# Physics Tutorial: Pascal’s Principle and Hydraulic Car Lifts

Pascal's Principle – Pressure applied to a completely enclosed fluid is transmitted undiminished to all

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parts of the fluid and the enclosing walls.

(F2/A2) = (F1/A1)

Explanation - The figure displays two joined cylindrical chambers. They both have different diameters and including the connecting tube, are filled with liquid. Since the second piston is larger, it produces a larger force than the force applied to the smaller piston:

F2 = F1(A2/A1)

## Applications

These ideas benefit us every day.

The hydraulic car lift relates to Pascal's Principle. It’s used in garages to lift a car off the ground for repairs. A small force by a small-area piston can be converted to a large force at a large area piston. It works relatively close to a lever, where a small force passes through a great distance to transport a heavy object a short distance. The work is the same when lifting the heavy object or when applying a small force. In the case of a lever a bar and a fulcrum convert the work, in the hydraulic lift the fluid performs the work.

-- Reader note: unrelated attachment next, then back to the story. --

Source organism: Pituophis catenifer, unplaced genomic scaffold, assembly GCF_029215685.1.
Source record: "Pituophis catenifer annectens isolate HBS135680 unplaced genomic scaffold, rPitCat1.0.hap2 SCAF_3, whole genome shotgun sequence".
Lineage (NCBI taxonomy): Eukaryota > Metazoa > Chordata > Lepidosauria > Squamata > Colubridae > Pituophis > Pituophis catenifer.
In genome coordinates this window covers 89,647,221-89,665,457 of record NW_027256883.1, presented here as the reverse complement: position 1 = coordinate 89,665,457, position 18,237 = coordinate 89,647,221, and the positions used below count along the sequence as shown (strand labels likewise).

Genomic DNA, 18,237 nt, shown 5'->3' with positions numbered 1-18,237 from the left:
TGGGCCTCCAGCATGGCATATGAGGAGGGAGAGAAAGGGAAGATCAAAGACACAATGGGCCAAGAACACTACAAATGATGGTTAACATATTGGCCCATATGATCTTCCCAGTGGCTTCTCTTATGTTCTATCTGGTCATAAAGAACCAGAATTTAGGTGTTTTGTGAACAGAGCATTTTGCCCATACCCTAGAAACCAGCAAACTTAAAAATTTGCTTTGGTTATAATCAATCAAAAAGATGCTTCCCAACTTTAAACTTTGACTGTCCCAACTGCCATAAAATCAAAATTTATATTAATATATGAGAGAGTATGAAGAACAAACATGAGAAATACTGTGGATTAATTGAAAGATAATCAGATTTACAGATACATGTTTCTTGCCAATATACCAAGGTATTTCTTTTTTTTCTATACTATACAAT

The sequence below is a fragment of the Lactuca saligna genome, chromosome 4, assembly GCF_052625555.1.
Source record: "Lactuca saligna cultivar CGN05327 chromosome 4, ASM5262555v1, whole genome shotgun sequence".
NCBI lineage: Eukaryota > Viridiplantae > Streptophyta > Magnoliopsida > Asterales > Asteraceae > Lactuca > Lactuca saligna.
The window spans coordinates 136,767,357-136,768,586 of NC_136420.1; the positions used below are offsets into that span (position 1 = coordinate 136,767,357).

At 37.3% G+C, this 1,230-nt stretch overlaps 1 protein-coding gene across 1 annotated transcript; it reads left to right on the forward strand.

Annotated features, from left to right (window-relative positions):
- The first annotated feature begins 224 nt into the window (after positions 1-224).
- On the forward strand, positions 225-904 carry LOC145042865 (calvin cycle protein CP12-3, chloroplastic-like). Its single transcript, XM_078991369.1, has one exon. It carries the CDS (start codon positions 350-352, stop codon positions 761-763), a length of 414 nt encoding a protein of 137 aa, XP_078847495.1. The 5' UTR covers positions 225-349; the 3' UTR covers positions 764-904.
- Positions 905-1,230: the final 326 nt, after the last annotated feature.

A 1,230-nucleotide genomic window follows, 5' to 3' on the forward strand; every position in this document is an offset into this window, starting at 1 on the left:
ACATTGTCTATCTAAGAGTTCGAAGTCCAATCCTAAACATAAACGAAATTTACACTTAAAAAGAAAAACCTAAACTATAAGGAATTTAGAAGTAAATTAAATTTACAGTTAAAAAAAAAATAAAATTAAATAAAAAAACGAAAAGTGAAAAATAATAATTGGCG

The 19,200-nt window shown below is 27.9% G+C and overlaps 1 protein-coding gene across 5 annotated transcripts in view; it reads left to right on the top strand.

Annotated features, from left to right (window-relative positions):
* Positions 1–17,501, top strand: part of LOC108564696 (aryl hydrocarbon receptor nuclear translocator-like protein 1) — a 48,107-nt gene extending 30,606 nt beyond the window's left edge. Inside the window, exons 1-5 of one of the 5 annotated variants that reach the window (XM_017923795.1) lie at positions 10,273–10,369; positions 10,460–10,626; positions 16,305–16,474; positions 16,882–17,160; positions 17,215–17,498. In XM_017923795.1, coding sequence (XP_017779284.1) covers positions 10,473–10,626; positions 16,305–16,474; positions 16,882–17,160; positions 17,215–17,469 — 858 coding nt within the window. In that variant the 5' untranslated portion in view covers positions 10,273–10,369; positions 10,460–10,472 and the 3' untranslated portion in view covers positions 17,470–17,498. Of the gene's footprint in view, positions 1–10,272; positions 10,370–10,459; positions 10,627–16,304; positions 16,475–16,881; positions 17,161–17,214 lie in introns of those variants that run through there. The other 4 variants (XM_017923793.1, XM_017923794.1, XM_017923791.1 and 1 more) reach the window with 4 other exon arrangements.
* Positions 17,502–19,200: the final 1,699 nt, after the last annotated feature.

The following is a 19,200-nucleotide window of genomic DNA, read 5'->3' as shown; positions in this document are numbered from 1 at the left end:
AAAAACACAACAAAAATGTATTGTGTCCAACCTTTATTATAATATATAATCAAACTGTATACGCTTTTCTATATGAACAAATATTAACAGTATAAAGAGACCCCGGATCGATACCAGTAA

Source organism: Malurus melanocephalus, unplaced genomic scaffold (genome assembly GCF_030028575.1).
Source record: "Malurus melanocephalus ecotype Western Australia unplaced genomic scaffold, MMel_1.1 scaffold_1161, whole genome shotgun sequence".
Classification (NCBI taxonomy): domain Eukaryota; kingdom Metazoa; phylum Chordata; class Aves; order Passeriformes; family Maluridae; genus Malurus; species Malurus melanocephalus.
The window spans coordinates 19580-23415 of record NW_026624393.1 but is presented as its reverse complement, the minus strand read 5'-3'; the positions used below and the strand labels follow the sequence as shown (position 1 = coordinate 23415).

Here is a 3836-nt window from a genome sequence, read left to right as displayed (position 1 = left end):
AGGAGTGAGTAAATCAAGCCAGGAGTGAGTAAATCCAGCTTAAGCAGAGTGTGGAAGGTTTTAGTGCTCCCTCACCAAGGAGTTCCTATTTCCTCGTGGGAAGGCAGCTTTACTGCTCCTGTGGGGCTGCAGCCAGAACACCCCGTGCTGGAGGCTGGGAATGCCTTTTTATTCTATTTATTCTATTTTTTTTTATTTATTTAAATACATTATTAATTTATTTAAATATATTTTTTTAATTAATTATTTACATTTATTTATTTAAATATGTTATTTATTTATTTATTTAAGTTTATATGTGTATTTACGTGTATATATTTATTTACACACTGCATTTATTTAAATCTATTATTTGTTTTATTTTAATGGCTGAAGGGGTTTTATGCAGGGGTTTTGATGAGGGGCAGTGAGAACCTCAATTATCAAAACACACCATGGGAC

Question – A hydraulic car lift has a pump piston with radius r1 = 0.0120 m. The resultant

piston has a radius of r2 = 0.150 m. The total weight of the car and plunger is F2 = 2500 m. If

the bottom ends of the piston and plunger are at the same height, what input force is

required to stabilize the car and output plunger?

Answer – We need to use the area for circular objects, A=3.14r2 for both the piston and

plunger. Apply Pascal's Principle:

F1= F2(A1/A2) = F2(3.14r2/3.14r2) = (20 500N)[(0.01202)/(0.1502)] = 131 N

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Ajit Srinivas